Happy Halloween. We’re getting ready to go over to my sister Leisha’s house in about an hour. It is becoming a tradition. This will be the third or fourth year we’ve gone over there. Mom, Dad, and my other sister Vanessa go over as well. The kids show off their costumes and we have some pizza. Last year, my kids Jacob and Jillian, and Jacob’s friend Cameron went trick or treating around the neighborhood. Leisha lives in a upscale neighborhood so, in addition to the candy being better, there are fewer safety issues. This year, Jill is going as a witch, and Jacob is going as a Chief’s fan. We’re bring along Cameron again and also another one of Jacob’s friends, Breanna. Jill is 9 years old, and Jacob and his gang are 11 years old. We’ve only got a good couple of years of costumes and trick-or-treating left before they get “too mature” for this so I plan to take lots of pictures. (Which I will post on my other website http://www.geocities.com/tdouthat). Our neighborhood has gained a recent influx of smaller children, so I will get to hand out some candy in the next few minutes since it is already starting to get dark. We’ll be leaving just in time to miss the obnoxious older kids who don’t even bother with costumes anymore. I’ve been seeing a lot more of that in the last few years. Older kids in their early teens who rove around in packs of 4 or 5 with maybe 2 masks among them just going door-to-door for candy without even bothering with the formalities of the season. I heard on the radio today that Halloween was becoming a big holiday in Europe now. I had been under the impression that Halloween was an old Catholic holiday (All Hallow Saint’s Eve) that had been perverted over the centuries into the celebration of the macabre that we have now. I wasn’t aware that trick-or-treating and costumes was a uniquely American tradition that we’ve taken to exporting. Mexico has the Day of the Dead, that I have to admit I learned about from the Disney Channel’s Lizzie Maguire, so I assumed that all European-descended cultures had some version of Halloween. Too bad I missed the whole story and just heard the preview for it. Although, I did also see an article about the French trying to de-Americanize the holiday that had been commercialized about 5 years ago. I hear the first kids at the door, so time to go.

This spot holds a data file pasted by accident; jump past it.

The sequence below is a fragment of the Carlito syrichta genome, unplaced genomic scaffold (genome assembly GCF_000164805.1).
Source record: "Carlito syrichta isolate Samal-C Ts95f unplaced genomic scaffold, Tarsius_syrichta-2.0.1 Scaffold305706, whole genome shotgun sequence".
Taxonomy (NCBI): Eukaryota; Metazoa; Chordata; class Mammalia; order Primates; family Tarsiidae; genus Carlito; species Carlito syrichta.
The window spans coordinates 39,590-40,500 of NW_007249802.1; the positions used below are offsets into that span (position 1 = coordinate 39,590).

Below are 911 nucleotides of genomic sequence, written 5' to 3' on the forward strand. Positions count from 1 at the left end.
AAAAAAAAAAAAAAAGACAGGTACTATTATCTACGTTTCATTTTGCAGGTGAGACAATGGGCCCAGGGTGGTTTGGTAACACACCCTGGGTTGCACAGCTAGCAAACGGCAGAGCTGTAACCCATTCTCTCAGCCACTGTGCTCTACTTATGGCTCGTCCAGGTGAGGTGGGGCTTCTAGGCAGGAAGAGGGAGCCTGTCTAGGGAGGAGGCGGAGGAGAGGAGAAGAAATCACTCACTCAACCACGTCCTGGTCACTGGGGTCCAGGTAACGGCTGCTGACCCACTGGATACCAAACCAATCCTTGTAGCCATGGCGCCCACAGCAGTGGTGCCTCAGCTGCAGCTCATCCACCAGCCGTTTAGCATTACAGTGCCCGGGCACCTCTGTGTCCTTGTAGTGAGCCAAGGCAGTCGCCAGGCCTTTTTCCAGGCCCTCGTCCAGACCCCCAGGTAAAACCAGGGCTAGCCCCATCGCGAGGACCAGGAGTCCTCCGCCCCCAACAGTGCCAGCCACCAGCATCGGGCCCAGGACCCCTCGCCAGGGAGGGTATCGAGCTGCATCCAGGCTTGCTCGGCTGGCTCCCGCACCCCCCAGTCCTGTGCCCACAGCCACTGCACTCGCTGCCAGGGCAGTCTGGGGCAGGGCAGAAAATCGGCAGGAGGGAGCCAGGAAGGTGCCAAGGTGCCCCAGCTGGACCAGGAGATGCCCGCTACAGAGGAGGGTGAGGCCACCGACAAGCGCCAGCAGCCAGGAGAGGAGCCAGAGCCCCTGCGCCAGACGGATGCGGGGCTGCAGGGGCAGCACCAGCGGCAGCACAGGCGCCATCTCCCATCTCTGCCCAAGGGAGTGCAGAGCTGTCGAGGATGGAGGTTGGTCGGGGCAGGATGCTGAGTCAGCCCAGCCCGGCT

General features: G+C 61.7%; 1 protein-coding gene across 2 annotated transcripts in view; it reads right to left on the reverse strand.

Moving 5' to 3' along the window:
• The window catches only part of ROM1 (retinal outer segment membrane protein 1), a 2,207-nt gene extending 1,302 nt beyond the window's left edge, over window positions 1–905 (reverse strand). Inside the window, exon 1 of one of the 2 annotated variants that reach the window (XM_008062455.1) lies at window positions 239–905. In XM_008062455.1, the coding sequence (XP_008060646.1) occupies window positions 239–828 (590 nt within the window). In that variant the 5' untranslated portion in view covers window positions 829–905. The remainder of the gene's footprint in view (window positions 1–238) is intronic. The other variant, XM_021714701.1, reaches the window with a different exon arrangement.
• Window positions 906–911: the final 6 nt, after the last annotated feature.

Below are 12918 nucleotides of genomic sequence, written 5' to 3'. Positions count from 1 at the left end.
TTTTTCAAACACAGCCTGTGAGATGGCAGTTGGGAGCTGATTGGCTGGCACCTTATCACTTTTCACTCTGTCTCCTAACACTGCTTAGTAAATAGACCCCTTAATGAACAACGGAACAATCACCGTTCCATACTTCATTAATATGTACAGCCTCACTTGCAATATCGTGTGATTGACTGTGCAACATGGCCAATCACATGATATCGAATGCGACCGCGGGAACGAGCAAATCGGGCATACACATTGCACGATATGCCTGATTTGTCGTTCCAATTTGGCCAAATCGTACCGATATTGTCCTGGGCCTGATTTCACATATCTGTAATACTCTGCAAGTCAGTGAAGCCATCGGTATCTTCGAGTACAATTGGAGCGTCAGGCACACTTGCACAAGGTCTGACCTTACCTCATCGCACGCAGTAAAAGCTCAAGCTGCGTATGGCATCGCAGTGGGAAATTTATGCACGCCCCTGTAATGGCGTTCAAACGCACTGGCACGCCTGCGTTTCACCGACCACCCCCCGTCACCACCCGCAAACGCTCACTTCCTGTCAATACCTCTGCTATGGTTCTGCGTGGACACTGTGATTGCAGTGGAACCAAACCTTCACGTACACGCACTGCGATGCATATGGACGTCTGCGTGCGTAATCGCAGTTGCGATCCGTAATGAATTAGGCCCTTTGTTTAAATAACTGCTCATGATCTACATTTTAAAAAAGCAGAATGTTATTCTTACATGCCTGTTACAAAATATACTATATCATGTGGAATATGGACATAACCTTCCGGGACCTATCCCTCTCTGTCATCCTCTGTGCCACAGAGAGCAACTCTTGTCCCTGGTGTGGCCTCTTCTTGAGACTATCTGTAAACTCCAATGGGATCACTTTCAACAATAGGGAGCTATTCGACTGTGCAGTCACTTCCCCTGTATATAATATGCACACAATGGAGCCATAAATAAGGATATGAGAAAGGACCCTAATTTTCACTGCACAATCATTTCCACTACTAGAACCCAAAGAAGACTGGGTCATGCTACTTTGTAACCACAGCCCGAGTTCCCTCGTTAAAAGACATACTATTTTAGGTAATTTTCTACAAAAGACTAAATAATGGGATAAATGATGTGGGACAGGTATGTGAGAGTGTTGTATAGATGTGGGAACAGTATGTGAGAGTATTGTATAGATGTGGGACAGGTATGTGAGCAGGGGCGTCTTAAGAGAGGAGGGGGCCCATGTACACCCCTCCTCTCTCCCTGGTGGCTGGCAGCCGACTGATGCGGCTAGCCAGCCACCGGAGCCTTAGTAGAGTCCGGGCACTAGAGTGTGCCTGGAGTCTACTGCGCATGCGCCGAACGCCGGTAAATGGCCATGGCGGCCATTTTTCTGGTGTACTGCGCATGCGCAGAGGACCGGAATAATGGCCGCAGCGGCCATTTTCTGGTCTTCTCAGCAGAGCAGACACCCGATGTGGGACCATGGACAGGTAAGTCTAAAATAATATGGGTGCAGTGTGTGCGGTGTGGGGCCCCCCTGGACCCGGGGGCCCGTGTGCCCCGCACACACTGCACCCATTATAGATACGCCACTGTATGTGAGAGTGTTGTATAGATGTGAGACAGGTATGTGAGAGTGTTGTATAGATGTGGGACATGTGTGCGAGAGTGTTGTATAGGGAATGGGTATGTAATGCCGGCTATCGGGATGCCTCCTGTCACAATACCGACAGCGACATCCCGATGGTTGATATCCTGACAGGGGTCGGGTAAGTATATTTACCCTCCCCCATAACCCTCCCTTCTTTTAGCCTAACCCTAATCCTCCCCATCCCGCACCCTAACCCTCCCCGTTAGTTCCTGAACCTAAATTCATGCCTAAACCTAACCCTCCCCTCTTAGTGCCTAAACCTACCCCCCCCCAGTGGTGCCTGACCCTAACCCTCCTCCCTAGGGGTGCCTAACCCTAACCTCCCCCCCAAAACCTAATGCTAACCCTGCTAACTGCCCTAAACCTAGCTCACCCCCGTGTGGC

Well, it’s confirmed. I have no self-discipline whatsoever. My plan was to add to this blog on a daily basis, and here it is 5 days later. Oops. Anyway, I’m back. I am facing the usual problem of having too much to write about and not knowing where to start. I guess that is the point of the exercise. Just write whatever comes to mind and don’t stop until 15 minutes are up. OK, just before this I was reading a New York Times column by Paul Krugman. (One of my favorite internet pasttimes is to check out the “most e-mailed” news stories from Yahoo news and the New York Times. It is the source of many interesting anecdotes and factual tidbits.) In any event, today’s Krugman column is currently at the top of the NY Times list. He is talking about “willful ignorance” as it relates to the “war on terrorism”. I think that calling it a “war on terrorism” is just about as stupid as declaring a “war on drugs”. We’ve got enough real wars in the world without trying to turn law enforcement efforts into battles. In my opinion, the “war on terrorism” is being handled in the worst possible way. The effort was supposed to be to obtain justice for the victims of the 9/11 attacks and to prevent future terrorist attacks. Those are law enforcement functions not military functions. The “evildoers” are not soldiers; they are political radicals committing crimes. I have yet to see a battle between Al Qaeda operatives and some other army. They sneak in, kill people, and run away. They don’t attempt to obtain a victory or maintain a conquest. By turning the search for justice into a war, you are forcing the world’s muslims to choose up sides. They can choose to side with other muslims with whom they share a number of political views about Israel and Saudi Arabia as well as a religion, or they can choose to side with the United States whose main interest in muslim countries seems to be to exploit them for their natural resources and who have tended to prop up dictatorships. Then trying to drag Saddam Hussein into the “war on terrorism” when he doesn’t have anything to do with it other than being an Arab, you only make it worse. I have a lot more to say on the subject, but my 15 minutes is up.